What Is the Risk of HIV From Vaginal Sex?

Multiple vulnerabilities increase risk in men and women

Vaginal sex between partners is one of the most common ways a person can acquire HIV. Both women and men can be put at risk when they have vaginal sex without using a condom.

There are a number of risk factors shared by both partners. There also are reasons for why men may be at risk, and other reasons for why women may be far more likely to become infected with HIV.

Illustration by Julie Bang for Verywell Health

This article discusses why vaginal sex presents an HIV risk for both men and women. It explains why anatomical differences, cultural norms, and even how well HIV treatment works can affect that risk.

Sex and Gender Identity

This article refers to men and women in its discussion of vaginal sex and HIV risk. These terms describe sex assigned at birth. Vaginal sex means sex between a person with a penis and a person with a vagina. At Verywell Health, we respect that there are many ways a person may hold and express a sense of gender identity.

Risk by Sexual Activity

In the United States, heterosexual men accounted for 7% of new HIV diagnoses and heterosexual women accounted for 16%. The vast majority of new cases occur, however, in men who have sex with other men (MSM).

To be sure, the HIV transmission rates have improved over the years. But much of the drop in overall cases is seen in men, while progress for women remains stalled.

When discussing HIV risk, people often look at which "type" of sex is riskier. They compare vaginal, anal, and oral sex. Based entirely on the numbers, anal sex is considered the highest risk activity. The risk of HIV infection is almost 18 times greater with anal sex than it is for vaginal sex.

Statistics are not individual people. It's true that vaginal sex may pose an overall “lower” risk when compared with anal sex. What the data can't tell you is how the risk of HIV infection may differ among men and women who practice vaginal sex.

The data on risk doesn't always explain factors that make some people more vulnerable. It doesn't consider how these factors cause HIV infection risk to be much higher than it is for other people.

Women are about twice as likely to develop an HIV infection than men are when engaged in a heterosexual act. A woman is more likely to get HIV from her first sexual encounter with a man than her male partner is.

Some men are far more likely to get HIV than other men are. Studies suggest uncircumcised men are at higher risk of getting HIV after vaginal sex than circumcised men.


Vaginal sex is not the riskiest practice for HIV infection. Yet it still presents a risk to both partners, with that risk being greater for women than it is for men. This is due to several factors, including vulnerabilities that place women (and some men) at greater risk than others.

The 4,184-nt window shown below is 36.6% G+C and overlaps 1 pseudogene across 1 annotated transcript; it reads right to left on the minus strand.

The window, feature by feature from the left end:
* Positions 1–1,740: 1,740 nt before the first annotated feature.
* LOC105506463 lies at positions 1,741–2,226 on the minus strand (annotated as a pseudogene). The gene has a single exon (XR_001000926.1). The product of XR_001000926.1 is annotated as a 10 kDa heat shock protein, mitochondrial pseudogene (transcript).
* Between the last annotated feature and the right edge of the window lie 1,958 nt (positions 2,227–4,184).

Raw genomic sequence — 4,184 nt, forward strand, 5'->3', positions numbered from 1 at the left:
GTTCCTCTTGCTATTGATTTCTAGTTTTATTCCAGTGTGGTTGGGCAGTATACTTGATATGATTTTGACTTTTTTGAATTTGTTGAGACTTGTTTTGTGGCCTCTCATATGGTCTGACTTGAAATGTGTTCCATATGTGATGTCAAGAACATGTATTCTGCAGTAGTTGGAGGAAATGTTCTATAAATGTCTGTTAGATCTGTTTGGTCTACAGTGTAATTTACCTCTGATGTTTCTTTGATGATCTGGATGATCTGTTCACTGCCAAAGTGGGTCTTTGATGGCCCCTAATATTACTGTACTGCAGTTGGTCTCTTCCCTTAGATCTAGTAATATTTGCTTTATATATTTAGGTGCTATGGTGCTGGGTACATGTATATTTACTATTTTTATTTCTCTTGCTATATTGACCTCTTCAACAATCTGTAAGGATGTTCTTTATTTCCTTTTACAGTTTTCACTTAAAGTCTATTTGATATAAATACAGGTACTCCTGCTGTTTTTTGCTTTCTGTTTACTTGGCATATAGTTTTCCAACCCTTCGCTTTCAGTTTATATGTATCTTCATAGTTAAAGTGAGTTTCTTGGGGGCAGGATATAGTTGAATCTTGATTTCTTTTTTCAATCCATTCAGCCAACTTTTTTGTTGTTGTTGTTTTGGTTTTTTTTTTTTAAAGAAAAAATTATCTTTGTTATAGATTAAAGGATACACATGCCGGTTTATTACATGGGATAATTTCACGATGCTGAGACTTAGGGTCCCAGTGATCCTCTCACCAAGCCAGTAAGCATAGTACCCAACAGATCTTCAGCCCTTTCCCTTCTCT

Risk Factors in Women

The HIV risk from vaginal sex without condom use is higher among women for a number of reasons. Chief among them are the ways that women's bodies are different from men's.

Normally, the body's immune system recognizes and responds to an invading virus. Instead, HIV reverses its mission. The CD4 T-cells meant to help neutralize the threat are instead attacked. This means the body supports its own infection instead of fighting it.

The surface area of these vaginal tissues is far greater than that of the urethra, the thin tube that runs through the penis and connects to the bladder. For this reason, the chances of HIV infection are much higher in women.

Other vulnerabilities based on differences between men and women include:

  • It's also true if you have a sexually transmitted infection (STI) like chlamydia or human papillomavirus (HPV).
  • Women with a genital tract infection, whether from bacteria, a virus, or a fungus, are at increased risk for HIV. Some studies have suggested that bacterial vaginosis is associated with an eight-fold increase in risk. That's a 1 in 100 chance of getting HIV during vaginal intercourse.
  • Sex without condom use can increase HIV risk in a woman if the man ejaculates semen into her vagina. Key factors that affect the risk include how long you are exposed and how much infected fluid there is.
  • Open sores or ulcers from STIs like syphilis can increase risk in both men and women. In women, however, the sores are less visible than they are on a man's penis. They may go unnoticed.
  • Douching practices may alter the vagina's "good" bacterial flora, though this is still under debate.

The daily use of an HIV drug called pre-exposure prophylaxis (PrEP) can reduce the risk of HIV in an uninfected partner. There is evidence, however, that it works less well in women.

There are social vulnerabilities that can place women at increased risk too. They include sexual violence in relationships. In these cases, women are limited in protecting themselves and the chance of damage to delicate vaginal tissue is higher.

Poverty, social norms, and gender imbalances all may contribute to male privilege in relationships. A man's dominance in other areas likely extends into the bedroom as well. All of these factors may contribute to higher rates of HIV in women.


Much of the reason that HIV infection risk is greater for women is due to anatomy. Tissues in the vagina are more easily infected than those in a man's penis. A woman is the receiving partner of fluids that are more likely to cause infection. Social factors also may place women at a greater risk than their male partners.

Risk Factors in Men

The fact that heterosexual men are less susceptible to HIV than women shouldn't underplay the fact that as individuals, they may still be at a higher risk for HIV infection.

For example, the uncircumcised penis still has a foreskin that's intact. This makes it easier for bacteria to be trapped beneath it and lead to an infection. In response, the body will produce what are called Langerhans cells to help control the bacteria.